February is National Pet Dental Health Month! Now is a good time to think about your k-9's k-9s (you see what we've done there?)
A stinky mouth not only affects the frequency of those kissing sessions your dog is so serious about but also their confidence and ability to attract a suitor. Seriously, dental health is a bigger and more serious issue than you may think. Roughly 70-80 percent of cats and dogs develop periodontal disease by the time they are three years old. You might be thinking "So what? Dogs are supposed to have doggy breath," but here's what - poor oral hygiene is also linked to shorter life span. Yikes.
Raw meaty bones are an excellent and delicious way to keep your dogs mouth healthy, not to mention keep him occupied while you dive into that pile of laundry that you've been meaning to do for days. Bones have been a staple food for dogs for centuries but most dogs these days rarely get a real raw bone, probably because people are concerned over bacteria. But when was the last time you came home to find your dog standing at the stove with a spatula? Dogs don’t cook their food in the wild; with shorter digestive tracts than humans, their bodies are made to digest raw food. As long as you the owner practice safe food handling you should feel really good about tossing Rover a bone. In addition to the nutrition, raw meaty bones help develop strong muscles as they pull and tear the meat off the bone and keeps the dog mentally stimulated, chewing the bone rather than your favorite pair of shoes. The chewing of the bone after the meat is gone cleans away tartar and freshens breath - nature's toothbrush! Plus your dog will LOVE bone day and it’s way cheaper than dental surgery!
If you are still unsure about raw bones or think you may have difficulty dealing with the mess (although it isn't that messy! Just teach your buddy to stay on his bone mat or towel and then wash it, no big deal), start making tooth brushing part of the quality time you spend with your dog. Starting regular tooth brushing can be challenging with an older animal that is not used to it but if you are consistent and help your dog make positive associations with brushing (read, lots of treats) he will eventually thank you for it. Here is a link to a video where Dr. Sheldon Rubin shows you how to get your pet used to the idea of oral hygiene. I bet this would work on kids too.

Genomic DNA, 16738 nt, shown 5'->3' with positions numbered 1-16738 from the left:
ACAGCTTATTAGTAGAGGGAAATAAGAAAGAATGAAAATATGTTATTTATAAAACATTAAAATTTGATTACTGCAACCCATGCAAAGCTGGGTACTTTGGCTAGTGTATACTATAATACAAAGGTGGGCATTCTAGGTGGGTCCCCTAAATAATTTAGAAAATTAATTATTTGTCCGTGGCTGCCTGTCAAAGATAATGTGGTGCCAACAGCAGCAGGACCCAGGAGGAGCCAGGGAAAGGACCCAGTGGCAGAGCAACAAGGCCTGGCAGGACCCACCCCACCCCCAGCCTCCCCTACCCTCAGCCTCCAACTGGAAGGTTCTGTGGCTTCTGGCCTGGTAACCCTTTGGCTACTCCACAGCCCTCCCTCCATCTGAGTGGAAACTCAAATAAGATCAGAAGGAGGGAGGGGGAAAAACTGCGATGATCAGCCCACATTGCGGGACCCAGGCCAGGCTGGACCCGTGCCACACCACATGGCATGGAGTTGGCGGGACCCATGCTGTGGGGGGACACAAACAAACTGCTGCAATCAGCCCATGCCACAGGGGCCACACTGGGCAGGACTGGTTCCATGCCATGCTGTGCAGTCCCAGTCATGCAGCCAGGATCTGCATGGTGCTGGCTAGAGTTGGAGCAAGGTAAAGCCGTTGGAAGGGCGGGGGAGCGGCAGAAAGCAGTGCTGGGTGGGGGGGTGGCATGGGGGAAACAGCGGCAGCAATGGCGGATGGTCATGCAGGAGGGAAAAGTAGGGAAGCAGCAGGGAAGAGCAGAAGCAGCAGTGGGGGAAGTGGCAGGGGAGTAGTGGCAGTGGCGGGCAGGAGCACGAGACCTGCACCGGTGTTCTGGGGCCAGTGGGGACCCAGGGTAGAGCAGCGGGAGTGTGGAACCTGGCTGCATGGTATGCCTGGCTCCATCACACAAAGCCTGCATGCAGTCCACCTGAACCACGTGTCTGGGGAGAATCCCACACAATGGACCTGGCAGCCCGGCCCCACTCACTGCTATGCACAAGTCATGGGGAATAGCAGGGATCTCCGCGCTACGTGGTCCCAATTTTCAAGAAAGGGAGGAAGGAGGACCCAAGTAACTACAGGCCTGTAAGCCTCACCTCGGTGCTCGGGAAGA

If you are still having trouble getting your dog to readily accept the toothbrush there are some products that can help with the tartar build up. Tartar Buster bones are a smoked patella that is crunchy and scrapes away at the plaque while your pup looks at you with gratitude for dropping the brush. Nature's Dentist is a pro-biotic that you add to your pet's food. It works by introducing good bacteria that helps to combat the bad bacteria that causes plaque and tartar build up - it's really a great product.
If you do notice any of these symptoms it may be time for a dental check up.
- abnormally bad breath.
- difficulty chewing and eating
-the color of gums change to red.
- intestinal and stomach upset due to the presence of bacteria.
- teeth have become loose or fall out.
- pawing at the mouth.
- sudden and abrupt changes in the dogs behavior. Many tend to be nervous or depressed.
Do check inside your dog's mouth regularly and try to prevent gum disease as much as you can. You know the old saying "an ounce of prevention is worth a bazillion dollars in vet bills," or something like that, right?
Health-conscious and ecologically minded, nutritious pet food.